Catching Kids Who Fall Through the Cracks

Extension collaboration helps homeless Granite State youth
Shine a light on youth homelessness vigil hosted by the Youth on their Own Coalition, attendees hold signs, woman reads from paper to the crowd

A single candle may not provide much light, but bring together dozens of candles and they’ll create enough light to brighten a dark autumn night. That’s exactly what happened on Nov. 16, when members of the Youth on Their Own coalition (YOTO) and others gathered in Portsmouth’s Market Square for a candlelight vigil to raise awareness about runaway and homeless youth.

“I don’t think many people think New Hampshire has a homeless youth problem, but they’d be surprised,” says Rick Alleva, a UNH Extension youth and family resiliency specialist and an active member of the coalition.

Youth homelessness is an ongoing problem in the Granite State. A 2011 survey found that 27 percent of N.H. 17 –year-olds had experienced homelessness at some point in their lives. Meanwhile, 13 percent of 19-year-old youth reported they’d experienced homelessness within the previous two years, while 35 percent of 21-year-olds reported they’d experienced homelessness within the previous two years.

However, these numbers may not accurately reflect the problem, as homeless youth are surprisingly underrepresented and undocumented. Some may not identify as being homeless out of fear, and it may even be hard for experts to identify a youth who’s experiencing homelessness.  

A collaborative effort between Waypoint (formerly Child and Family Services of N.H.), the state Department of Juvenile Justice Services, the N.H. Division of Children, Youth and Families, Seacoast Youth Services, Families First, the Goodwin Center, UNH Extension and others, YOTO aims to prevent and end youth homelessness and creatively address transitional challenges of youth and young adults.

A Light Shining in the Darkness

Attending the vigil were some of the formerly homeless youth. They held signs reading, “All I Did Was Turn 18,” “Walk In My Shoes,” and “Where Did You Sleep Last Night?” Alongside them were professionals like Alleva and other coalition members.

“As the snow fell during the vigil, I was moved by the positive energy and enthusiasm expressed by formerly homeless youth and many passersby. It was encouraging that together we will continue to shine the light on solutions to address runaway and homeless youth needs here in New Hampshire,” says Alleva.

New Services Needed

Mandy Lancaster is a program manager with Waypoint and YOTO’s chair. “Because young people enter into homelessness due to myriad intersecting circumstances, we need a continuum of services that reflect their wildly varied needs,” she says. “There are significant systems gaps, and although it can be daunting, I believe YOTO can start to fill some of those gaps.”

The coalition’s work focuses on youth ages 18-24. These can be difficult years for many youth. Some have aged out of the foster care system and are on their own with only a patchwork support system to help their transition into adulthood. Additionally, many struggle with mental health challenges, including substance misuse disorders. Coping with those challenges without a home or easy access to health care presents additional difficulties.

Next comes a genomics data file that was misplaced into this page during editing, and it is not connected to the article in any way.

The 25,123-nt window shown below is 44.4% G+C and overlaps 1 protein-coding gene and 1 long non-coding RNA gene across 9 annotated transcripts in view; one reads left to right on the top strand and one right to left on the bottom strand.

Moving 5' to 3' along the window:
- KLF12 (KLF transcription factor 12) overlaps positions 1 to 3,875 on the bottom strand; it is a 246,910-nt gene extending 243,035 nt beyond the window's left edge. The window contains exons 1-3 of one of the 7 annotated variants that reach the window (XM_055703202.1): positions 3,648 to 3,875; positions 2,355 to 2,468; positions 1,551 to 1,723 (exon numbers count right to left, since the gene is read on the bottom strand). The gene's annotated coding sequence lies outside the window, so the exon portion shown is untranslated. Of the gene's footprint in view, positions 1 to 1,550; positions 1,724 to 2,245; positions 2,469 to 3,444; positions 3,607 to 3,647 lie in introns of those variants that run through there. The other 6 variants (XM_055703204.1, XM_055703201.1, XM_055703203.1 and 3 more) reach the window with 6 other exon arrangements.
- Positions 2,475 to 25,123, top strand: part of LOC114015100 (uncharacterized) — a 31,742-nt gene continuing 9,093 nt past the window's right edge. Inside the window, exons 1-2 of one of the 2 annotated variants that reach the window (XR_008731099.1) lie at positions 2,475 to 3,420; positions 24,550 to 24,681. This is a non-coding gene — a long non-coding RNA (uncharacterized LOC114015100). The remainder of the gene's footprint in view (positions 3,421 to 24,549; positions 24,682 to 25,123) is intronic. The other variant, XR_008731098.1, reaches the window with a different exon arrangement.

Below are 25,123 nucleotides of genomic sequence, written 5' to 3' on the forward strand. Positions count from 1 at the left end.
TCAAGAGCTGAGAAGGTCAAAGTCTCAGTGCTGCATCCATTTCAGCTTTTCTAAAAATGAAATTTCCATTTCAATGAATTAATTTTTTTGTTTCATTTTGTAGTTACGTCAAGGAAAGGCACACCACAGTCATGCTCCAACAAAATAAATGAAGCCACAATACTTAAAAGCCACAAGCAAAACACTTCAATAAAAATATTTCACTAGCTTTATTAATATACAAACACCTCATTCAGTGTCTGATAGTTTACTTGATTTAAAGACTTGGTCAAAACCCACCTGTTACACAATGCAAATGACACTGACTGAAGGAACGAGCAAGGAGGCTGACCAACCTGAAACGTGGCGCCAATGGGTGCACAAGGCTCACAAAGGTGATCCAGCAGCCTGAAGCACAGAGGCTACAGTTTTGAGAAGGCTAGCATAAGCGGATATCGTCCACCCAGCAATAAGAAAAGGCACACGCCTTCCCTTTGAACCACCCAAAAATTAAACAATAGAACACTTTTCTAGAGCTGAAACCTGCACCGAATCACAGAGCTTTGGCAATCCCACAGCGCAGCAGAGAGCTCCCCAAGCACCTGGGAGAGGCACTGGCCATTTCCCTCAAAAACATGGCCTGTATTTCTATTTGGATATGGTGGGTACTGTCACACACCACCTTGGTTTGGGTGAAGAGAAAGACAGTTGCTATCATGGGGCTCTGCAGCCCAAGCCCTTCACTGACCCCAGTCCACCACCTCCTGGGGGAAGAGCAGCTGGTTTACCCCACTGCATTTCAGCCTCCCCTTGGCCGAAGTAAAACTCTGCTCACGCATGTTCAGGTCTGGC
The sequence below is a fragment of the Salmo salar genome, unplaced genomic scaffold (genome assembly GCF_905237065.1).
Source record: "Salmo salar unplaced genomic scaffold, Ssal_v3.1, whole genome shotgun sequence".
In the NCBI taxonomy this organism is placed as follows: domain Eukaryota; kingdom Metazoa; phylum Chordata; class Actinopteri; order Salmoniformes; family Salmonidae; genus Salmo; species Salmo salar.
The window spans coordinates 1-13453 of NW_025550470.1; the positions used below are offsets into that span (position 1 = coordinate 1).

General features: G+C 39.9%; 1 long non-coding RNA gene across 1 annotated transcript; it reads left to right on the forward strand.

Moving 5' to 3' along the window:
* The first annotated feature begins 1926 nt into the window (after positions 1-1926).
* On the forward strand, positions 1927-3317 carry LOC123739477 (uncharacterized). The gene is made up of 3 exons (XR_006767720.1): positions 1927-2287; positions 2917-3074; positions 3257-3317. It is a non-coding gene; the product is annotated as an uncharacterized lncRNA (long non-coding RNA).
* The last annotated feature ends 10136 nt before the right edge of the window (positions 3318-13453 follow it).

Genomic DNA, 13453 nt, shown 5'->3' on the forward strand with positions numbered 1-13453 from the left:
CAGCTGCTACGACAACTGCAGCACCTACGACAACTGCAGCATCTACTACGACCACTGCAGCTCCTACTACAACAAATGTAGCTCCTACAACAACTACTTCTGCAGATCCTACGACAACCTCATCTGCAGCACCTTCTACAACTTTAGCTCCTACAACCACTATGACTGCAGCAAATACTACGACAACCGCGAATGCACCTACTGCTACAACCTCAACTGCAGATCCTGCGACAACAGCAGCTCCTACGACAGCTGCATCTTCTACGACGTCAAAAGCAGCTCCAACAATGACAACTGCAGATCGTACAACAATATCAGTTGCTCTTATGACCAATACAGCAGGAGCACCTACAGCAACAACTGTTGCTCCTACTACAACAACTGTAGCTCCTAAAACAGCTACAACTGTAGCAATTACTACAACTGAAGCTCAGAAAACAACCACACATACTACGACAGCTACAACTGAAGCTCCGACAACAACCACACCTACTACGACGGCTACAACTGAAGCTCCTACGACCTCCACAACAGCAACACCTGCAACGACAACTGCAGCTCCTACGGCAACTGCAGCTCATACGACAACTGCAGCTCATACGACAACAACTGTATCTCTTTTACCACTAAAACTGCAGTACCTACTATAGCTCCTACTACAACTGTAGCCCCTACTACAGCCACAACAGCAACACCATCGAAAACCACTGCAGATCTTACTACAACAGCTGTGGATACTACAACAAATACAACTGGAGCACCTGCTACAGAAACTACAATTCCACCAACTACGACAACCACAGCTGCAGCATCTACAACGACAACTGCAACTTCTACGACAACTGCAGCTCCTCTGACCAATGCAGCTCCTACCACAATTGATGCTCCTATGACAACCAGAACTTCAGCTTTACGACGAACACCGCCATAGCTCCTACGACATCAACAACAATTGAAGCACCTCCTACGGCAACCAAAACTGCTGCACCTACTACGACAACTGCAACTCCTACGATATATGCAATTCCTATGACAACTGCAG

The coalition has found that young people often need a stable place to sleep at night so that they can find a job and get on their feet. Programs might include a Transitional Living Facility where young adults can live for up to 3 months while they get a job, save money and find a place to live. There is also a need for regional youth shelters in our state as many youth avoid adult homeless shelters due to perceived safety issues. Currently there are no shelters in the state dedicated solely to youth in this age group.

In addition there are other services that could help homeless youth, such as Safe Homes/Host Homes, a mentoring program to guide youth and help them make good decisions, coordinated and low barrier healthcare, to include mental health care and robust educational and vocational programs to help this population find good paying jobs.

Unfortunately for homeless youth, there aren’t currently a lot of options or resources. The coalition hopes to change that through networking, sharing resources, data collection and analysis, community education and collective organizing and advocacy towards a solution. Alleva knows that caring people can and do make a difference.

“I feel a safe and stable place to live is something that all people, especially young people, need and deserve. It’s a basic human right. Imagine all the homes in the U.S. with empty bedrooms while kids couch surf, and crash under bridges or in makeshift tent sites…where the risk of crisis is magnified! I’ve been involved with runaway and homeless youth services since I began as a youth worker in the 1970s and have seen what can be done when we work together to make a difference. That’s what the coalition is hoping to achieve,” says Alleva.

You Can Help!

To get involved with YOTO, contact Mandy Lancaster at Waypoint at LancasterM@waypointnh.org or 603-518-4213. If you or someone you know is experiencing youth homelessness, contact the National Runaway Safeline at 800-RUNAWAY or 1800RUNAWAY.org.